increlrse output i n tune w i t h po~ul-a,tiong ~ o w t hwhile paradoxically the small
exr,ort s e c t o r ('8small'1i n t e m s of l m d a r e a ) i n which l o c a l o r f o r e i g n c a p i t a l
bfas concei7t r a t e d con tinu.ed t o supply indus tris1 n a t i o n s i n c r e a s i n g l y T J
t h~f oods
and f i b e r .
An e q u a l l y s e r i o u s consequence has been world-wide agrarian u n r e s t , t h e
t o p o w by l e a p s and bounds.
i n t e n s i t y oi" which has tended
-
There a r e todzy few
c o u n t r i e s i n xrhich t h e peasauits a r e not actual-ly engaged i n a c t i v e o r passive
r e s i s t a n c e ~ g a i n s tt h e landed e l i t e o r t h e governments which defend i t o r i n
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reform might end up i n aligning an underdeveloped country with the s o c i a l i s f bloc.
A[T;
A revolutionary agrarian reform must therefore be avoided a t al1 costs.
the
by
of
The s t r e n g t h e n i n ~of-e
landed e l i t e s i n underdeveloped countries
OPP
For this reason i t would seem t o be no coincidence whatever t h a t under the
wor
leadership of the USA the i n d u s t r i a l nations engiged i n a two-pronged s t r a t e g y t o
eco
7
control the development of the agricultures of the t h i r d world, beginning i n the
e a r l y 1960's.
One aspect of the s t r a t e g y w a s t o f o s t e r I1rationalu, l e g a l l a n d
re1
reforms which were t o show the underdeveloped rural population t h a t something w a s
£ec
being done f o r them, but a t the same time encourage, o r a c t u a l l y p a r t i c i p a t e in,
ned
the systematic elimination and stranguiation through m i l i t a r y action of peasant
tk
organisations and movements.
0P
T h i s successful world-wide move has resulted i n
strengthening s i g n i f i c a n t l y the already powerful landed e l i t e , both economically
*a
and p o l i t i c a l l y .
tra
The e l i t e could now c m t on both national and international
military, p o l i t i c a l and (as we s h a l l r e l a t e more amply below) financia1 support,
ben
and as a r e s u l t , ownership concentration of f m land by the landed e l i t e has
=Y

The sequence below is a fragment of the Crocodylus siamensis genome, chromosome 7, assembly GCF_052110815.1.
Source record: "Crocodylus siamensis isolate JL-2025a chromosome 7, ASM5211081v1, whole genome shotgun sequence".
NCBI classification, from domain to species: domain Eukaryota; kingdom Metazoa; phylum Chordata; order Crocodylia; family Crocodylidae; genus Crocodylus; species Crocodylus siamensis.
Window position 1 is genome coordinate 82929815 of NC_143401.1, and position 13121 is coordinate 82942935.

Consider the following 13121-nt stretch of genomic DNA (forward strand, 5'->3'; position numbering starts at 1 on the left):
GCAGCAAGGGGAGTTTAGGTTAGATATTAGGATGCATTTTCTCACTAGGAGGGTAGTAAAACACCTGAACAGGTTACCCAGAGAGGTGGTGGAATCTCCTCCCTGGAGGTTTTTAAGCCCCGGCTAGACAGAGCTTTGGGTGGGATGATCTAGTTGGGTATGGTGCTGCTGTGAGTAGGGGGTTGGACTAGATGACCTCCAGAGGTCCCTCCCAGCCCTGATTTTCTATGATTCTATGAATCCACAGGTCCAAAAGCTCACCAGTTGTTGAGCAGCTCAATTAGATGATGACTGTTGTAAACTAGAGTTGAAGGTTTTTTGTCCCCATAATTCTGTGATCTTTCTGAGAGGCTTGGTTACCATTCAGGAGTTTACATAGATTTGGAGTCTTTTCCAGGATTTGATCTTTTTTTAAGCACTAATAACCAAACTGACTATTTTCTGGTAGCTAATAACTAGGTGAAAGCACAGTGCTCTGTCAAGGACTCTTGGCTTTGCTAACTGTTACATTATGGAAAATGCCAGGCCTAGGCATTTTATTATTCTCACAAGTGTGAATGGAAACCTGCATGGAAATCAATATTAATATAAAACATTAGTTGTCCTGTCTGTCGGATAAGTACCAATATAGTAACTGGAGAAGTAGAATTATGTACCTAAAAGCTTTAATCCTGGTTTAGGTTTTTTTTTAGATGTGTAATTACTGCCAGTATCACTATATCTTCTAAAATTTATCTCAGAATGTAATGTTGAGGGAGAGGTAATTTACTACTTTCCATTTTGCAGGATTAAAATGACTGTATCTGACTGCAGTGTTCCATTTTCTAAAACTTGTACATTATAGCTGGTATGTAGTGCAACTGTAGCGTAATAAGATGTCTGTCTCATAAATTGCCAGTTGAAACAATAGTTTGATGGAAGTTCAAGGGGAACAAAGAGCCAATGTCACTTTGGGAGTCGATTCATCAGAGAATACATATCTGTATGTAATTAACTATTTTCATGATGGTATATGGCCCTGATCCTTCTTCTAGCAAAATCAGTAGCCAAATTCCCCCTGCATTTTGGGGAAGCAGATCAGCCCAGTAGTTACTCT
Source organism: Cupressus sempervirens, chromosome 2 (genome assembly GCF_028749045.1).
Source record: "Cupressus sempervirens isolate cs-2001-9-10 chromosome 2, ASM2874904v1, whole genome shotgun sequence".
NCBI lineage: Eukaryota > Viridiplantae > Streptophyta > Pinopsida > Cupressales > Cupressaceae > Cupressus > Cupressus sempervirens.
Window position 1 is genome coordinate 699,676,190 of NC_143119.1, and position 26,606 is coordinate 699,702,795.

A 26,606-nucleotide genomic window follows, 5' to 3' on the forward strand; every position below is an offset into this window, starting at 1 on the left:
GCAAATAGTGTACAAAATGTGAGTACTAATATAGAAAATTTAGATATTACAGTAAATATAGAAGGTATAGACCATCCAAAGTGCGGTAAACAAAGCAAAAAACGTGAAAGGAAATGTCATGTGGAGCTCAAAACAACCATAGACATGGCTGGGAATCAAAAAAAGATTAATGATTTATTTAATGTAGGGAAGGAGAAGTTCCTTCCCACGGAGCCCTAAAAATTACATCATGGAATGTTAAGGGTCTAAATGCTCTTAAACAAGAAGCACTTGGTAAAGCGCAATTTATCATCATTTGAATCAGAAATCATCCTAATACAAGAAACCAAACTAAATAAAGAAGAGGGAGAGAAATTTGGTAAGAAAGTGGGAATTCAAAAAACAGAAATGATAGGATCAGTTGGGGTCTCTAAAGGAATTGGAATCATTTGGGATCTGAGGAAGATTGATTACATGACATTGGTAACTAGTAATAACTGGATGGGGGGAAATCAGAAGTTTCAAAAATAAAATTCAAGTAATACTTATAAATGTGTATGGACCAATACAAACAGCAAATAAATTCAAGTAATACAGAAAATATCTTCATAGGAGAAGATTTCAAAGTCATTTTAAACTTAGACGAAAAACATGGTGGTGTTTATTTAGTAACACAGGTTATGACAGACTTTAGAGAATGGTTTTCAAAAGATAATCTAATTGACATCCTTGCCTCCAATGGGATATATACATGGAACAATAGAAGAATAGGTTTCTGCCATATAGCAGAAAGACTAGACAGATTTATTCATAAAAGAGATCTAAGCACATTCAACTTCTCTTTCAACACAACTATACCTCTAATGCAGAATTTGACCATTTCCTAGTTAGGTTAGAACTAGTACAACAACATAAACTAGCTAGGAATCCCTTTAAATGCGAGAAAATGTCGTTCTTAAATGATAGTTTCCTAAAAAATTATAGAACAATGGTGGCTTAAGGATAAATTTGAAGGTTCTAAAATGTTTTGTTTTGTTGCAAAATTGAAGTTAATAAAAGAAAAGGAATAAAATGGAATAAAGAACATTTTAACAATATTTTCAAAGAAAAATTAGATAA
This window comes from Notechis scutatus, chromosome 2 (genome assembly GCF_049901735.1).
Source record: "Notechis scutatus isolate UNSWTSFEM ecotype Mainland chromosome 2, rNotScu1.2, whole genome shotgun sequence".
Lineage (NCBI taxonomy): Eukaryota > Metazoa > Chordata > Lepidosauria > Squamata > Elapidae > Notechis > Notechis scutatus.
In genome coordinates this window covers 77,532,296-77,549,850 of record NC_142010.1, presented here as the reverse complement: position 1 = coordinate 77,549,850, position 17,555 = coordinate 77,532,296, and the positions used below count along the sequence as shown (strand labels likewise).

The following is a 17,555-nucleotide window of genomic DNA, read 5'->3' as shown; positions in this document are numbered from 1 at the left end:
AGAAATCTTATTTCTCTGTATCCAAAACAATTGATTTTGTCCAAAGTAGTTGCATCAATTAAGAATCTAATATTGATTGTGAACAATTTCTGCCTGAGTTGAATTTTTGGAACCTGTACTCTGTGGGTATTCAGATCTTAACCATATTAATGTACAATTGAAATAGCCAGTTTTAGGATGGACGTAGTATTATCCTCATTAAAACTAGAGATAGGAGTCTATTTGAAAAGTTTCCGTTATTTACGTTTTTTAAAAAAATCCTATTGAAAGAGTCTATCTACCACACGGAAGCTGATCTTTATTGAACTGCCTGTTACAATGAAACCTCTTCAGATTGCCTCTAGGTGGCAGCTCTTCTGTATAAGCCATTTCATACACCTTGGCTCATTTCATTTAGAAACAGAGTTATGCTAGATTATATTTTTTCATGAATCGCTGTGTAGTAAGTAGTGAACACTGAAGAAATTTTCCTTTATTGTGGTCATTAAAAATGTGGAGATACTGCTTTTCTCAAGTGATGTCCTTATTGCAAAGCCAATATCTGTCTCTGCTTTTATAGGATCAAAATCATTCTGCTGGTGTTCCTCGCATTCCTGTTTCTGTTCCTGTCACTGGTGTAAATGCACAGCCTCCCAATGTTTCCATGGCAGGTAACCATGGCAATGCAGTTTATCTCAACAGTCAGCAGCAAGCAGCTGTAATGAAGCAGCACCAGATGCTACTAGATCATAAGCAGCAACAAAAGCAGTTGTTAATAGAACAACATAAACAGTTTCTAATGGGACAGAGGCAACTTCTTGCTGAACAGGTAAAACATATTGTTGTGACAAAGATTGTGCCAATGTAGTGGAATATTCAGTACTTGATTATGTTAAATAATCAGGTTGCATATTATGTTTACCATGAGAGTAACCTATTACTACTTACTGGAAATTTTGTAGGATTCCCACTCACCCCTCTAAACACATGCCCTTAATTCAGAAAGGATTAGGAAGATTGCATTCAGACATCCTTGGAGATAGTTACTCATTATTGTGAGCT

onl
increased.
The governments of the underdeveloped countries c a r r i e d and s t i l l
carry out small-scale l m d tenure reforms, including i s o l a t e d s e t t l e m n t schemes
mod
(euphemistically called reforms) i n old farming communities o r i n v i r a n areas.
Their purpose was t o pacify the r u r a l population.
In e f f e c t i t a l s o served t o
inc
divide it p o l i t i c a l l y , and peasant repressions continue,
m&
thé
For a l 1 p r a c t i c a 1
piirposes, land reforms a r e now a dead issue.
I n a sense, this vas however only a negative strategy.
t o introduce a more constructive propamme.
It w a s neceisary
This was t o be a broad and
systematic assistance scheme intended t o "modernize" agriculture i.e.
of the lar@ landholdings.
1 am using the t e m modernization i n the sense t h a t
the physicai. productive processes of the e s t a t e s
farming practices, use of technology
S tandards
the sector
- management,
- were to be modernized
land uses,
i n accordance with
used i n highly developed a p i c u l t u r e s , but t h a t the a g r a r i m
'
s t r u c t u r e as such (the d i s t r i b u t i o n of land and agcicultural wealth, labor
r e l a t i o n s and other land tenure conditions) remained e s s e n t i a l l y the same.
In order t o make this modernization a t t r a c t i v e t o the l a r e landholders
a, whoJe gammut of inducements (incentives) was employed which amoimted i n
essence t o an enormous process of subsidization.
8